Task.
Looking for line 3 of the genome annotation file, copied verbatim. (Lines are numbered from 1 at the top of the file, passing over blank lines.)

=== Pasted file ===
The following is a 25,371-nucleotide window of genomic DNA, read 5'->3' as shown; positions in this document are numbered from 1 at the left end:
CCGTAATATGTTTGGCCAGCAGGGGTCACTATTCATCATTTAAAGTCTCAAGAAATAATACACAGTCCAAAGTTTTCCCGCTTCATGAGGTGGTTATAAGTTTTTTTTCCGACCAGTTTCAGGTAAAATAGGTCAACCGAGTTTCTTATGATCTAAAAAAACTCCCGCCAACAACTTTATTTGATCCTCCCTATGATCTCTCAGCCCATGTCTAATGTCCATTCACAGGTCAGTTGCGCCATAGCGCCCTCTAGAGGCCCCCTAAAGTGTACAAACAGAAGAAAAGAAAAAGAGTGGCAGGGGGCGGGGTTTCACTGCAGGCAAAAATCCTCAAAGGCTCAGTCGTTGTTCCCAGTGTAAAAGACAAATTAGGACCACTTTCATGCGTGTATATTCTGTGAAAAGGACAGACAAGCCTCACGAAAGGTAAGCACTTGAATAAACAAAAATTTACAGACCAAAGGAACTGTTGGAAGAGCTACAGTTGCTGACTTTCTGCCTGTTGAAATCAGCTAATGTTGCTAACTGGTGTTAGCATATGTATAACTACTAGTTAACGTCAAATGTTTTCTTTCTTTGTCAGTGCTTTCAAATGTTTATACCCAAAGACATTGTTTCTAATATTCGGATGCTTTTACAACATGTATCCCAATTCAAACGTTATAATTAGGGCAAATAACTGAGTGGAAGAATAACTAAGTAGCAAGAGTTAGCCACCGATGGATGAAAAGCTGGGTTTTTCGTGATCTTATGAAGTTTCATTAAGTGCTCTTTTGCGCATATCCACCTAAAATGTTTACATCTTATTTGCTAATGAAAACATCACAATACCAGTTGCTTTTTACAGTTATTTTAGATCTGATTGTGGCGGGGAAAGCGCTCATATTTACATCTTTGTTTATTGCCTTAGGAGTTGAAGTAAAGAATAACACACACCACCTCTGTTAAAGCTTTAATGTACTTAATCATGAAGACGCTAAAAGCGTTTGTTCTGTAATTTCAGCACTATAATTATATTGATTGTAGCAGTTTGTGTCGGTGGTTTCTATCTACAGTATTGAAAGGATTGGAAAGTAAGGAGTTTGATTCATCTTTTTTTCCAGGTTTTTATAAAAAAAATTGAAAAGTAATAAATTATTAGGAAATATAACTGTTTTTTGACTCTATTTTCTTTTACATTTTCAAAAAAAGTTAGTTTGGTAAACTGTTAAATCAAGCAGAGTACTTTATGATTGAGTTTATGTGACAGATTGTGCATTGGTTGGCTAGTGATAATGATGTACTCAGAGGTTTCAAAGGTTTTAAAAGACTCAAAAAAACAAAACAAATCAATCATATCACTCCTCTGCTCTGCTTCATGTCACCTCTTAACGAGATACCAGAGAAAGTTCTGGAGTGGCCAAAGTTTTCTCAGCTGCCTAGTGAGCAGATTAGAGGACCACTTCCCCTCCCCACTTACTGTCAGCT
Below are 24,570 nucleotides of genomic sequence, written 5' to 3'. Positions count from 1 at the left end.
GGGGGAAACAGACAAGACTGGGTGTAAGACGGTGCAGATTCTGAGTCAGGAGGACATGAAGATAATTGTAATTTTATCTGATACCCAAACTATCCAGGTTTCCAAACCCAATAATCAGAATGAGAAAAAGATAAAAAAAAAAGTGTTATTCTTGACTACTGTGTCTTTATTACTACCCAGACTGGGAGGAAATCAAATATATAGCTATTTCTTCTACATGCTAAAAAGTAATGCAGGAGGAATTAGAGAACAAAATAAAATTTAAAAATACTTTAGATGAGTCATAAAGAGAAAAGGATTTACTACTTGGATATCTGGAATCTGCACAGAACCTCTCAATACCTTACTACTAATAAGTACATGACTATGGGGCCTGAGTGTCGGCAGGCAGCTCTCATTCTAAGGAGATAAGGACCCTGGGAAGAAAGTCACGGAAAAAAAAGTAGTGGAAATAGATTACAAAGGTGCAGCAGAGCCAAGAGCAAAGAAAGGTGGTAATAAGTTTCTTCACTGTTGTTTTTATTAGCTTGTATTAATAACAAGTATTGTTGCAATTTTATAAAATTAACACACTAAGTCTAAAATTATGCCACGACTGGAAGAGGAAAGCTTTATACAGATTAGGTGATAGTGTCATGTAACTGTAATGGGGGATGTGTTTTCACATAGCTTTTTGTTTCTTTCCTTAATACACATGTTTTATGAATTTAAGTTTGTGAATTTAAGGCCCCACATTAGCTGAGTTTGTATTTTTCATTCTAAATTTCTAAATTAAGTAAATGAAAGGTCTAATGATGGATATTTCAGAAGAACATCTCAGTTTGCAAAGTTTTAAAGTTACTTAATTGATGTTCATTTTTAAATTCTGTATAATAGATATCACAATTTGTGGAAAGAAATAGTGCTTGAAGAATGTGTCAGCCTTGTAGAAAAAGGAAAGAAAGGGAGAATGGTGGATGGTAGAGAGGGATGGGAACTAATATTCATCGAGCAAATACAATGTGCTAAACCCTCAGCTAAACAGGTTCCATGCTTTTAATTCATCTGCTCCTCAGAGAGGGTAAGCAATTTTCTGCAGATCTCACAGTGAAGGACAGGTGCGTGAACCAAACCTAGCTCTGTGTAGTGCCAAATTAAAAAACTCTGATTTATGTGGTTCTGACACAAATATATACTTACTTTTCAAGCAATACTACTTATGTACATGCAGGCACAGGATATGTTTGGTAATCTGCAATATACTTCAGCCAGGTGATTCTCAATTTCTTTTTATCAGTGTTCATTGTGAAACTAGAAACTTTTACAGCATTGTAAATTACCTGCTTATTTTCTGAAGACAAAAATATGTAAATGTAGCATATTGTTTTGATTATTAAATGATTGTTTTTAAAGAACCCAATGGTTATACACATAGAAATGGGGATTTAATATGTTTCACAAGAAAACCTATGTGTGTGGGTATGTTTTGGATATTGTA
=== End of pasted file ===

Below are 24,570 nucleotides of genomic sequence, written 5' to 3'. Positions count from 1 at the left end.